well trained zooarchaeologists know these definitions are subjective and
prone to error, and treat the data accordingly. But the non-trained may
not and frequently do not. Because the data lacks clear resolution, it
is skewed. The problem is, in which direction and to what degree is it
skewed? To know that, you have to know what a "normal" population is and
you have to be able to say what percent of reactive bone is actually a
form of arthritis.

I know neither, even after looking at hundreds of domesticated ferret,
New Zealand feral ferret, black-footed ferret, European polecat and
steppe polecat skeletons, so I actually DO NOT KNOW what the rates of
arthritis ARE in older ferrets (I actually have a really good idea, but
since I cannot compare it to a normal population, I am limited in my
statistical analysis). All I really know is that I have seen more
reactive bone changes inside joints than outside of joints, and those
more than either fractures or bone masses. Now, the truth is, what I am
seeing PROBABLY is arthritis, but in the world of science, "probably"
has no direct relationship to "probability." This is the exact point
missed by proponents of colloidal silver. CAN using ground elemental
silver particles suspended in distilled water result in subjective
changes? Probably. But that is a completely different question than
"What is the probability of colloidal silver use resulting in any one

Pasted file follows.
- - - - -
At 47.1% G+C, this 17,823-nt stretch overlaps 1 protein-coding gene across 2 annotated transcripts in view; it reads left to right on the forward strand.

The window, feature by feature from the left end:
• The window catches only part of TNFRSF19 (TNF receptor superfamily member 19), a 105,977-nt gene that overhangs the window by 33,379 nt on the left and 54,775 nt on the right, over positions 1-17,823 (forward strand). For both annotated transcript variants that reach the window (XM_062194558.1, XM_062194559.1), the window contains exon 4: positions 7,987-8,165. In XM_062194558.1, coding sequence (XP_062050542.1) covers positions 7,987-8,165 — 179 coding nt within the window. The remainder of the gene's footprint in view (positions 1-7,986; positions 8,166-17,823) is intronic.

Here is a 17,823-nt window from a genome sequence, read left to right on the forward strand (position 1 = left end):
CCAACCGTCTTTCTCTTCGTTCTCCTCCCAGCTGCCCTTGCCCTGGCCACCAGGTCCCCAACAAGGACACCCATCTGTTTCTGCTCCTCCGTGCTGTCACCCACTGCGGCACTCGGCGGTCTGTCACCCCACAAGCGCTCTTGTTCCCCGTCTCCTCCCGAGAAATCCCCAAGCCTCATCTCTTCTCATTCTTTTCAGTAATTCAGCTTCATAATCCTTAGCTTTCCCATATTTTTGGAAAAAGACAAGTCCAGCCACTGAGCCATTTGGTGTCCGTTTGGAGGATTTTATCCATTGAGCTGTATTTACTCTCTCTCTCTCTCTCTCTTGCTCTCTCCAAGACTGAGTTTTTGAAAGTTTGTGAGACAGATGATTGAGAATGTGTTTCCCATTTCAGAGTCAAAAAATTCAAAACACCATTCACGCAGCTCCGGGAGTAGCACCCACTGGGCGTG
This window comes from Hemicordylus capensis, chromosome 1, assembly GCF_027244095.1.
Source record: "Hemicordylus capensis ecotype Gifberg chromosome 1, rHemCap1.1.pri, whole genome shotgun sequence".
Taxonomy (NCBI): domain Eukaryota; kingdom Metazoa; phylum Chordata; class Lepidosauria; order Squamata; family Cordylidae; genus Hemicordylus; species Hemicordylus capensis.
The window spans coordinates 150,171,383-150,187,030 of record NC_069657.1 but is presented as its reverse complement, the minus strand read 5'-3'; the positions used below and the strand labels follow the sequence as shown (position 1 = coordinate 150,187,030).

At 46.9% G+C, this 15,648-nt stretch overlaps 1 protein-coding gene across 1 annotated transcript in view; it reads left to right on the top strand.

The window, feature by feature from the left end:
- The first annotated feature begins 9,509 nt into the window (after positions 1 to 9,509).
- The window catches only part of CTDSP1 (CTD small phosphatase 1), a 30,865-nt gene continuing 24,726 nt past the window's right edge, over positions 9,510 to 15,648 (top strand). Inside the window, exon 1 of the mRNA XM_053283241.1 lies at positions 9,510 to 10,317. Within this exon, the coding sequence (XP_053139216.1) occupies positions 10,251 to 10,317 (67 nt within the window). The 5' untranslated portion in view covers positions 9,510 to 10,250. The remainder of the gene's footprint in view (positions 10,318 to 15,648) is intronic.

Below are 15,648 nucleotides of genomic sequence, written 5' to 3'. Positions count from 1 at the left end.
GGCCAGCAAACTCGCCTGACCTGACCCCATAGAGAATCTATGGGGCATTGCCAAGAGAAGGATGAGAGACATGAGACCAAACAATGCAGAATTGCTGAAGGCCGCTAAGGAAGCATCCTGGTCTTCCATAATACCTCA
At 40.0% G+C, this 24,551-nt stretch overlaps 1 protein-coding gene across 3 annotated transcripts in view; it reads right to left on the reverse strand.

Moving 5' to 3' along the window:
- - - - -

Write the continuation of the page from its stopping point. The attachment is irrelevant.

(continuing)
specific change?" See the difference? Think of it this way: a tornado
will probably touch down in Kansas this year, but your probability being
sucked into the stratosphere and ending up in Oz is rather small.

I attempt to get around this problem by resorting to using a relative
scale, only saying one pathology is more common when compared to
another. My thoughts have been that if I reported the types of
pathologies which are diagnosable from studying the morphological
characteristics of the bone, then people will be more aware of them. My
only goal is to generate awareness. This gives people an awareness that
arthritis is common enough to be looked for when a ferret seems to be
limping all the time, but it doesn't suggest a treatment program simply
be started because X ferrets have Y% of arthritis. Using a relative
scale—as opposed to an ordinal scale—allows me to report a problem
without being required to statistically support the data. That way I can
fulfill my obligations as a scientist to not publish uncorrected or
skewed data, while still fulfilling my obligations as a ferret lover to
inform people of potential medical problems.

Personally, I would like to see some serious research done on the
subject of arthritis in ferrets, with some well thought out protocols
for treating the disease. But I think each ferret has to be diagnosed
independently, which ultimately throws the responsibility of treatment
back to the primary veterinarian. Personally, I wouldn't want a lot of
people to try to diagnose and treat their ferrets because the outward
signs of arthritis can be mimicked by infections, cancers, or even
fractures. People suspecting that their ferret has arthritis should see
a vet. Any ferret having limp which doesn't resolve in a few days, or is
associated with redness, swelling, hot skin, or obvious pain should
immediately see a vet for proper diagnosis.

Perhaps the vets on the list could discuss their preferred methods of
diagnosis and treatment protocols for arthritis?

Bob C